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Caregivers Making a Difference

Caregivers Making a Difference


You ARE Making a Difference!
In a recent edition of the Heartland Kidney Network Patient Newsletter, patients were offered a chance to nominate an outstanding staff member at their dialysis unit or transplant facility. The letter included in this article arrived, and the Network thought it was appropriate to share it with the entire renal community to show just how much a difference that you make in the lives of the patients that you see. Sometimes it only takes a kind smile and a few minutes of your undivided attention to turn a patient's attitude around. Thank you for what you do!

Note: Identifying information has been removed from this letter.

Dear Heartland Kidney Network,

Three years ago, could have and should have been the end of my life. As sick as I was feeling in full blown renal failure, I remember thinking that there are worse things than dying. I truly believed this. I was given an emergency catheter hanging from my neck into my chest, I was also scheduled for surgery to receive a fistula-of course I said “WHAT?”.

My caregiver arrived soon after hearing the words catheter, fistula, dialysis and renal failure. I told them that over on the cabinet, there is a 2” folder of reading material on dialysis, fistula, diet, and a schedule of the 3 days a week I would be getting dialysis. I then told them that after reading all of this material that they would know nothing more about dialysis then they did before they read it. After leaving them be to read, they told me they had read the material over and over and then agreed.

After arriving at the dialysis center on a Tuesday early morning, we both sat in the lobby watching people coming through the door with bag in hand, we patiently waited, both of us very quiet with our thoughts in check. When a person with a very big smile came to us and could read our thoughts and watch our expressions. After admitting me to the dialysis schedule I had to sign many authorization forms and got an explanation about the different needles (sharp, blunt, button holes), diet, the weight loss and gain, etc.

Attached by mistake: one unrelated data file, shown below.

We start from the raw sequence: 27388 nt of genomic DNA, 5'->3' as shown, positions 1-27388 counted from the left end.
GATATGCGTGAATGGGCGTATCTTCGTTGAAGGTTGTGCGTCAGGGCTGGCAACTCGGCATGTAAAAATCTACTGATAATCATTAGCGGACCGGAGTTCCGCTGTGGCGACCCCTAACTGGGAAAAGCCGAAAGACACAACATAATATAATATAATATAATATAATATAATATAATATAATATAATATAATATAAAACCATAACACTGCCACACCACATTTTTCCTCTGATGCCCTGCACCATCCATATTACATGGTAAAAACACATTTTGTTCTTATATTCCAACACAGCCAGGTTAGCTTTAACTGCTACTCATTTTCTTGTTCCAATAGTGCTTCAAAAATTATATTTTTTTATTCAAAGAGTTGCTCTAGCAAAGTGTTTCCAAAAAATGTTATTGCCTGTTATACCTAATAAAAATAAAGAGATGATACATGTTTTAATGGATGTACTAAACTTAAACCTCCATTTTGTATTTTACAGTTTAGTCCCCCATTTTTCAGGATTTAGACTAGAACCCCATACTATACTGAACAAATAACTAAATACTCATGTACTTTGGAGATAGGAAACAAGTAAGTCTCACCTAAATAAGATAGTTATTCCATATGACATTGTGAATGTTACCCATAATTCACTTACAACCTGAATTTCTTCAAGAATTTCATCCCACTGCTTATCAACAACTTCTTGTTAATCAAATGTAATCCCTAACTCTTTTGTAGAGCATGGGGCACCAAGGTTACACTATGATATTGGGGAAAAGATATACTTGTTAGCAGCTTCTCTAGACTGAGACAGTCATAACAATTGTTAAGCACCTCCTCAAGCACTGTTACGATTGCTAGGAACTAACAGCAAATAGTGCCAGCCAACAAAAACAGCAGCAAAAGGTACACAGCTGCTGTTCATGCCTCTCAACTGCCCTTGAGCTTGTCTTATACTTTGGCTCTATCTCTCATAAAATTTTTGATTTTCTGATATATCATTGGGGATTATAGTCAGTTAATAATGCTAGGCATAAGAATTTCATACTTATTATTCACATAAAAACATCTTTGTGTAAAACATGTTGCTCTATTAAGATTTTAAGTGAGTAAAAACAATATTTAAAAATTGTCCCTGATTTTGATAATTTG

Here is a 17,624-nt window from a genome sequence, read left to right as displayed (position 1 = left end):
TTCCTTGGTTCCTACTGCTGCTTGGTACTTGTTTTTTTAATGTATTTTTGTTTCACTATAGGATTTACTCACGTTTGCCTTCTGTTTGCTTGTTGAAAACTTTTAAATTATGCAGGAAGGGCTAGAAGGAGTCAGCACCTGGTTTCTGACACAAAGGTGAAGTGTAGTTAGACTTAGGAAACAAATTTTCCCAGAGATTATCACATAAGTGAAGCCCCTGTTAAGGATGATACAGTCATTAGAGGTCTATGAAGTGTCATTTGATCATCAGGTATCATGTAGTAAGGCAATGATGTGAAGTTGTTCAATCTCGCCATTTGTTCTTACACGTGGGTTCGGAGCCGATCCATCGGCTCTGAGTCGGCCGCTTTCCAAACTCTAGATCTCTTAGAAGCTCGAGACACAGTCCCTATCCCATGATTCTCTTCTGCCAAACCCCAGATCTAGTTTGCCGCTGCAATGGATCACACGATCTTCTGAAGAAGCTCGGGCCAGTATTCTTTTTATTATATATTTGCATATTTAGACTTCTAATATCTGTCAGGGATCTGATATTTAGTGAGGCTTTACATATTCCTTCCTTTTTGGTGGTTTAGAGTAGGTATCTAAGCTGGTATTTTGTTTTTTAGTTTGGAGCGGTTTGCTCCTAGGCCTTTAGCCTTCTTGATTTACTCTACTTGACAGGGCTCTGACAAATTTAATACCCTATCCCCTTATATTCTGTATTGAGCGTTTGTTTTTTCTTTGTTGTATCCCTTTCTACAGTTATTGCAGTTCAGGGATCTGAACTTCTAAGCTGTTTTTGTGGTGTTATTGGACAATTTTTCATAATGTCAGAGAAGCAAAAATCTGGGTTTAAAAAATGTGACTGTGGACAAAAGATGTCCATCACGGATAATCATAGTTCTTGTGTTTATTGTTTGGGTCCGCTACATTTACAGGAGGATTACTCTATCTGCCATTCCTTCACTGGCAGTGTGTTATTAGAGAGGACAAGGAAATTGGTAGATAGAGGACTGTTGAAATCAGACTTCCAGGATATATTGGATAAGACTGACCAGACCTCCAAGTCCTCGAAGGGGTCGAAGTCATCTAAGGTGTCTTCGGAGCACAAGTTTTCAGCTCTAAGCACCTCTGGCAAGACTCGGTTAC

I knew that when I came through that door wanting to live and not die, I began to again believe death would not be so bad. Now I must tell you what turned the tables or I should say WHO, was the administrator of the unit. They talked with both of us about what our part in living a full productive life would be if we did what was asked of us. She/he and their wonderful team all played a most important part in making our lives seem like we were their only patients and they gave us the utmost attention.

Now we know they had many other patients but they made us feel like we were the one and only. There was never a time that any of them wouldn’t have taken their time to answer our questions and there was not any of our questions that were treated as if we asked a stupid question. Due to these staff members, I will live as I am today and continue living, (what they actually told us three years ago)!

To live a full productive life as a 70+ year old with full renal failure with being a diabetic, I never dread dialysis; I only look forward to dialysis and the years it has added to my life. Thank you for making my life whole.

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